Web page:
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Episode 20 : Q&A - What are landrace strains?


Ancient Chinese manuscript with a drawing of cannabis plant.

In this episode, Scott and Miranda answer your questions with a focus on landrace strains!




Transcript


[MUSIC: "Nothing But Flowers" by the Talking Heads]


Miranda 0:16

Hello, and welcome to The Heady Conversations with Scott and Miranda.


Scott 0:22

Welcome back friends. This week, we are finally going to give you that deeper dive on landrace landrace, landrasa.


Miranda 0:38

Landrice.


Scott 0:39

There's there's even actual conflicting information on where the word even comes from. I've seen it as the Dutch landrace, quote unquote, and L-a-n-d-r-a-c-e. But I've also seen it coming from German--


Miranda 0:57

Right.


Scott 0:58

Landrass. L-a-n-d-r-a-s-s-e.


Miranda 1:05

Right.


Scott 1:07

I don't know.


Miranda 1:08

I've seen Danish a lot.


Scott 1:10

Okay.


Miranda 1:11

Yeah. I yeah.


Scott 1:14

I haven't seen that. But there you go, regardless of how you say it, or where the word comes from. What we're talking about is essentially, what you can think of as the heirloom. Breed breeds of cannabis.


Miranda 1:33

The original indicas and sativa is where indica and sativa sort of came from, right.


Scott 1:39

So you know, we've talked multiple times at this point about how the terms indica and sativa really have way less to do with specifically how any given cannabis flower is going to make you feel versus actually describing what type of leaves it has. How tall it gets, how long it takes to get to flowering, where it comes from? what the leaves look like.


Miranda 2:14

Yeah, it's all it's crazy. Yeah, I'm having a moment.


Scott 2:21

It's all very fluid. So yeah, what what these terms actually mean, and where they actually come from is specifically describing the types of plants that were found in different areas and parts of the world. And the characteristics that those plants have. Physically? Yeah, rather than the actual effects that any of those plants have.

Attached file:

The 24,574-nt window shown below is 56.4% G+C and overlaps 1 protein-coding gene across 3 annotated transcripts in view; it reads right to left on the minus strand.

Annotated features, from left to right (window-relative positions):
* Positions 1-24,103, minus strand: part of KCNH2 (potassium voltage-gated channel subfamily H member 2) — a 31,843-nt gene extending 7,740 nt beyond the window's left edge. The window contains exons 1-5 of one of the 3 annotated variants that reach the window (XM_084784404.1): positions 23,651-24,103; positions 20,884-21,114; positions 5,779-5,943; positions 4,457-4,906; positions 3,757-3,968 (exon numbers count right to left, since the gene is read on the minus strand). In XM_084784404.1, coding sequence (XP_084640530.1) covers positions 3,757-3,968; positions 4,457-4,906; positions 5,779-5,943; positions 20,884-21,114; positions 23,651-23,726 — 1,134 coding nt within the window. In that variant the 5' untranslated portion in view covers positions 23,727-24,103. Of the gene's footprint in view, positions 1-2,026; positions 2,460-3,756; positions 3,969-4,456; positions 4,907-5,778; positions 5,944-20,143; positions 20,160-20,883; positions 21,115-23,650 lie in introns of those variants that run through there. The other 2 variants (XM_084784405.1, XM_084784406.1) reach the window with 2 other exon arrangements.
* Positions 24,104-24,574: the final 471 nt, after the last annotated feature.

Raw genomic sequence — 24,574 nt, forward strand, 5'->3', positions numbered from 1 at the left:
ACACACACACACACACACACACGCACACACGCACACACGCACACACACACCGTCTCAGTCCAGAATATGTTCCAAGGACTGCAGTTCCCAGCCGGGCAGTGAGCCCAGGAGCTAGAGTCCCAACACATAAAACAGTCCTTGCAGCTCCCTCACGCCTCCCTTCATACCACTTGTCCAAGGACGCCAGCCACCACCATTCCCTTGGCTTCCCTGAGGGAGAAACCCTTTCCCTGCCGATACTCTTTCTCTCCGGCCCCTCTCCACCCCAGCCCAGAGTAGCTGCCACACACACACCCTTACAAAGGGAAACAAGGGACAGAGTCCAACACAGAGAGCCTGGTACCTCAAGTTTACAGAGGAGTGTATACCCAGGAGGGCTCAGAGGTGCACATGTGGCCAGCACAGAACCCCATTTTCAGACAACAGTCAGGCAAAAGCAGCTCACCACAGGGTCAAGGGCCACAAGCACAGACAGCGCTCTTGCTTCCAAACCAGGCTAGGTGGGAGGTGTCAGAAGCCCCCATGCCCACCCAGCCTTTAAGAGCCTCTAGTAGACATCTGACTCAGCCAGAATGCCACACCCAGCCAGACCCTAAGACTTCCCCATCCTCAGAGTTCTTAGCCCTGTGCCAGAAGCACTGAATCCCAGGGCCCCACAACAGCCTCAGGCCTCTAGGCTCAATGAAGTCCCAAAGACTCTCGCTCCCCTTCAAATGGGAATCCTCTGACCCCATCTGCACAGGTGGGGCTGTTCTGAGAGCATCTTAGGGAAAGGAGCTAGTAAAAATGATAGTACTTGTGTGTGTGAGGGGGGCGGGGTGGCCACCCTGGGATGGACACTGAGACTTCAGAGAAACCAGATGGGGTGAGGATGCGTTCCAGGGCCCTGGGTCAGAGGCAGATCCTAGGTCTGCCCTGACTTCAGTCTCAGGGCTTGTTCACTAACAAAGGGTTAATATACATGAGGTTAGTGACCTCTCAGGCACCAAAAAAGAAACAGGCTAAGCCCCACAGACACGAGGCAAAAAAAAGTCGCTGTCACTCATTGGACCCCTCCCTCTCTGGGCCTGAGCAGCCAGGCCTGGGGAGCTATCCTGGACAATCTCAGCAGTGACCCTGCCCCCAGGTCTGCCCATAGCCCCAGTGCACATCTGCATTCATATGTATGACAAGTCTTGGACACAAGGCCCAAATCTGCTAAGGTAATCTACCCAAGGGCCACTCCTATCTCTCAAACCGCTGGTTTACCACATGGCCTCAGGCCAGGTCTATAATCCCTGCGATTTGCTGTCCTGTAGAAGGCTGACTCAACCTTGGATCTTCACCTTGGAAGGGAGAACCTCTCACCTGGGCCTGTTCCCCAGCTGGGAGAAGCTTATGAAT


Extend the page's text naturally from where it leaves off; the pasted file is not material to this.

Miranda 2:48

Right, because you've got your indicas which are God, phenotypes, indicas. I'm sorry, my brain is just--


Scott 2:57

Yeah, so your indicas are going to be shorter, stockier, more stout plants, they tend to have more broad leaves. And that is because they grew up in rougher, harsher climates, they're, you know, they're going to be the strains that you found in the mountains in Pakistan and Afghanistan and the Himalayas and places like that.


Miranda 3:28

So further away from heat.


Scott 3:29

Yeah.


Miranda 3:30

And further away from the equator.


Scott 3:31

Yes.


Miranda 3:33

Where you get your sativas.


Scott 3:35

Right, and also in windy environments, too, right. So you're not going to see these big, tall, lanky plants that have all this distance between the individual nodes.


Miranda 3:48

Because they would just be blown over.


Scott 3:50

Right. They, you know, if branches weren't snapping, then they'd be going through some serious high stress. Good for some things but not necessarily for cannabis. You want low stress training when you're growing cannabis so that you can control the way the branches grow. Well, you know, some people I should say low stress training where they do stuff like that. So that you can branch out your your stems and control direction but also density within the plant right so that you're getting things right opened up inside so you're getting more even distribution of the light and the moisture as well. But yeah, generally you're not looking to high stress, your grow your plants. No, that's that's the the environment where indicas came from, right? Probably not probably definitely rockyier soil where you're not necessarily putting roots out as deep. But yeah, then grow and more stout and stocky so that you can survive the wind.


Miranda 5:07

And the winters


Scott 5:08

and the winters too. Yeah, sure.


Miranda 5:10

Some seriously snowy winters in those mountains.


Scott 5:13